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Women’s Volleyball Searching For Its Identity After Early Loss

Russ Rose’s Nittany Lions finished their season-opening Penn State Classic 2-1 following a pair of easy sweeps over West Virginia and Georgia Southern and an exhausting 3-2 loss to then-No. 19 North Carolina that raised a handful of question marks the team must answer moving forward.

A pair of new Nittany Lions made their mark on the first match of the season, as junior transfer Abby Detering earned the first start at setter over incumbent Bryanna Weiskircher, who played the whole morning match against Georgia Southern and split time with Detering in the setback to the Tar Heels. Despite being the odd one out in the setter competition, sophomore Wilma Rivera rotated in frequently at defensive specialist and played with poise. True freshman Kendall White out of Indianapolis has been phenomenal as Penn State’s unquestioned starting libero, showing savvy court presence and a penchant for spectacular digs.

“We received a really good effort from two newcomers,” Rose said following the West Virginia match Friday night. “Kendall [White] had 16 digs and that’s not as good as the other girl who had 18 kills in three games against us (Payton Caffrey), but certainly I thought Kendall did a really nice job passing and playing defense.”

The Nittany Lions clearly looked more comfortable, especially late in sets, when they were able to move the ball around efficiently and get contributions from a host of outside hitters and middle blockers.

“I thought that this team is what it is,” Rose said. “This is a starting point. I think we’ll have matches where we play better and lose and I think we’ll have matches where we play worse and win. I’m sure we’ll have a full gambit of experiences during the season.”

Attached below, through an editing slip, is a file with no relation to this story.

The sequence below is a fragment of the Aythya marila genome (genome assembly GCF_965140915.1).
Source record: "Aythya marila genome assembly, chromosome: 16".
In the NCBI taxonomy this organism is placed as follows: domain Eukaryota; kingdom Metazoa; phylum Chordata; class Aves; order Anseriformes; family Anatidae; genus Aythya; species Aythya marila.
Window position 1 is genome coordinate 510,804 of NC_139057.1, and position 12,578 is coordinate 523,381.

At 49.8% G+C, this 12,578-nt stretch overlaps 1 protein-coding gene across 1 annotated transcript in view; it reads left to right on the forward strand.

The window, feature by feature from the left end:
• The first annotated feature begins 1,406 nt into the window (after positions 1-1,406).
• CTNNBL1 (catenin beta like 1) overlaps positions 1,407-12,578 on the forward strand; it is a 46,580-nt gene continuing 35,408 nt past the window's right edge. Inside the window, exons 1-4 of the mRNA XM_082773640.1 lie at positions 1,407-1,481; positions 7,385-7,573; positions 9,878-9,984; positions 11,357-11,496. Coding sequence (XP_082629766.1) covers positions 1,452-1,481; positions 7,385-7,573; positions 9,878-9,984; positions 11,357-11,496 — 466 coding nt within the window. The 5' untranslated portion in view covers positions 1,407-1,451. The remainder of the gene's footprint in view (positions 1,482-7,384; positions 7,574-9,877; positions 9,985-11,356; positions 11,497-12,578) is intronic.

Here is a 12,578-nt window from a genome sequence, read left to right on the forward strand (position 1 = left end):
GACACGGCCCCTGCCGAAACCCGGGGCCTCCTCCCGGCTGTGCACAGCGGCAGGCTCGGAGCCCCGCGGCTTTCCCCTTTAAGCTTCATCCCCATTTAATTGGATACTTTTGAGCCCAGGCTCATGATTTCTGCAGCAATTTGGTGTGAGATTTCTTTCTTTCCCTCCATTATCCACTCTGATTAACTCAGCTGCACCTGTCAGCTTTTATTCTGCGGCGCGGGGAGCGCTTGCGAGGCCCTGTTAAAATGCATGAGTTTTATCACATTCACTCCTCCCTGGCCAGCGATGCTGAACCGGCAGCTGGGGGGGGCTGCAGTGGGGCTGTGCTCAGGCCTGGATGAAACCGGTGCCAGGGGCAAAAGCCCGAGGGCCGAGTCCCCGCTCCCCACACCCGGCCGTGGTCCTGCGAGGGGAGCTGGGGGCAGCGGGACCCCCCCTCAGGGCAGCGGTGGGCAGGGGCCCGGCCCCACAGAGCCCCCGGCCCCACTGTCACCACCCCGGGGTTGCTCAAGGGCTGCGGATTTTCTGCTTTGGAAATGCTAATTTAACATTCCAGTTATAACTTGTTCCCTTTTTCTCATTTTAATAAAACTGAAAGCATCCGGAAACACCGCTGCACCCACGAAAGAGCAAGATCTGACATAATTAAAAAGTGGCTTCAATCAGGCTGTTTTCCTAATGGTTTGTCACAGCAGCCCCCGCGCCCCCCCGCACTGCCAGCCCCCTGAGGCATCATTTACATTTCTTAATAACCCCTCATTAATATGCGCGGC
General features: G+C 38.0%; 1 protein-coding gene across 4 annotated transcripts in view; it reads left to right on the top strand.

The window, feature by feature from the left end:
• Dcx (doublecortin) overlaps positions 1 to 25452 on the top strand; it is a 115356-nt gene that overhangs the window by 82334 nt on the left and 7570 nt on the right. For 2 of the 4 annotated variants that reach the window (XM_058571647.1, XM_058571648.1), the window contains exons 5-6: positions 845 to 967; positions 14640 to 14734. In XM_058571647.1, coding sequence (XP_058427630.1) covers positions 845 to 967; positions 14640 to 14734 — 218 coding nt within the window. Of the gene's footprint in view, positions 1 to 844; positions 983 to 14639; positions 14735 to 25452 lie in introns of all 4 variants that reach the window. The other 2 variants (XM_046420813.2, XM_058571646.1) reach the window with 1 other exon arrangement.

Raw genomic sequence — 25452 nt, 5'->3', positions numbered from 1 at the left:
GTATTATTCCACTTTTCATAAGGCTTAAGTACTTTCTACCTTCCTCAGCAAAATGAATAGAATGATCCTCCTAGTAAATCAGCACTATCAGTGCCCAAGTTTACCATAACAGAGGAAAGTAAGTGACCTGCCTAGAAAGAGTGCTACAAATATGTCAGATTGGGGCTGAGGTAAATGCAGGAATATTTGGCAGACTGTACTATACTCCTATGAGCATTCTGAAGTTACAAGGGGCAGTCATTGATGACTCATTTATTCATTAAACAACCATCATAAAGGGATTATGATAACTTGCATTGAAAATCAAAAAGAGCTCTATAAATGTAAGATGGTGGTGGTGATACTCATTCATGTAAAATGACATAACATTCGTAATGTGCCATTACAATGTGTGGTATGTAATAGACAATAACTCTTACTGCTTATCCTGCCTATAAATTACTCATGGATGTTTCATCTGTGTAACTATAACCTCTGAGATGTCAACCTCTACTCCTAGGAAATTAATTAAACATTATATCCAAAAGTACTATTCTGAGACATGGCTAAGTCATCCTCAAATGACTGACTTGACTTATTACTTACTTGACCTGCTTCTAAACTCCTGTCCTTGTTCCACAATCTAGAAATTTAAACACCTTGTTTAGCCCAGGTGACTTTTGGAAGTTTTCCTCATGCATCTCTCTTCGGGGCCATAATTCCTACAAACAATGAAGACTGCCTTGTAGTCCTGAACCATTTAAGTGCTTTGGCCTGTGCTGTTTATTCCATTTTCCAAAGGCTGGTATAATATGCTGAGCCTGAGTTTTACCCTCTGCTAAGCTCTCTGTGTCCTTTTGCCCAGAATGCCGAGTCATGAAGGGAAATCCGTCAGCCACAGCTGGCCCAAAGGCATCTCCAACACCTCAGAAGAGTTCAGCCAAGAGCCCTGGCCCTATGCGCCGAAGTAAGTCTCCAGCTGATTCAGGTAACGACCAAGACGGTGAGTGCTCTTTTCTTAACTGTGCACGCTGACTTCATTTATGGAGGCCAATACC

Penn State got an early taste of what happens when it’s only able to get one player going offensively, as junior outside hitter Simone Lee’s career-high 23 kills against North Carolina were undoubtedly spectacular, but the team effort as a whole was lacking in terms of spreading the ball around.

“The problem is, you’re asking Simone to carry the team, because we have to pass well to get the ball to Heidi [Thelen] and Tori [Gorrell]. Tori looked like she was gonna have a big game and she ended up with six swings,” Rose said after the loss. “You can’t hit .548 the first game and then just go to sleep.

“I thought Simone was really good. I thought Simone was taking big swings all night long and I thought that was really cool for her,” Rose said of Lee’s breakout performance. The Menomonee, Wis., native smashed her previous record of 14 kills in a match thanks to an ability to put the team on her back when it needed her most. But she can’t do it all on her own, and the offense certainly flows better when more players get involved.

The Nittany Lion middle blockers, Heidi Thelen and Tori Gorrell, who have seen significant time behind junior All-American Haleigh Washington, showed flashes of strong play in Rec Hall over the weekend and can certainly build on their early success when the Big Ten/Pac-12 Challenge rolls around in Boulder, Colo., this coming Saturday and Sunday. Penn State will need a nice road trip from fellow junior All-American Ali Frantti, who was steady yet didn’t show enough her signature zeal to open the season. Rose also has to iron out his setter woes during practice this week if the team’s going to feel comfortable against a pair of tough opponents in Colorado and No. 9 Stanford.

“When you asked me a week ago, ‘Who’s gonna set?’ I’m like, ‘Hey, I’m trying to find a good setter,'” Rose said. Whether we see Detering or Weiskircher trot out as the starter against the Buffaloes Saturday night at 9:00, the most important aspect of the ongoing competition lies in which player will take the reins of the 13th-ranked Nittany Lion offense and get everyone involved.

“It’s go time,” Lee said. “Coach always talks about it; it’s our decision when we step on the court for practice, whether or not we’re gonna go for the ball, whether or not we’re gonna take big swings, whether or not we’re gonna be there for our teammates, whether or not we’re gonna play together. It’s time and we need to do it.”



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About the Author

Ethan Kasales

Ethan’s a senior journalism major who grew up in Lemont, a few minutes from campus. When he’s not covering Penn State sports, you can usually find him golfing or teaching snowboarding at Tussey Mountain. Feel free to email him at [email protected]


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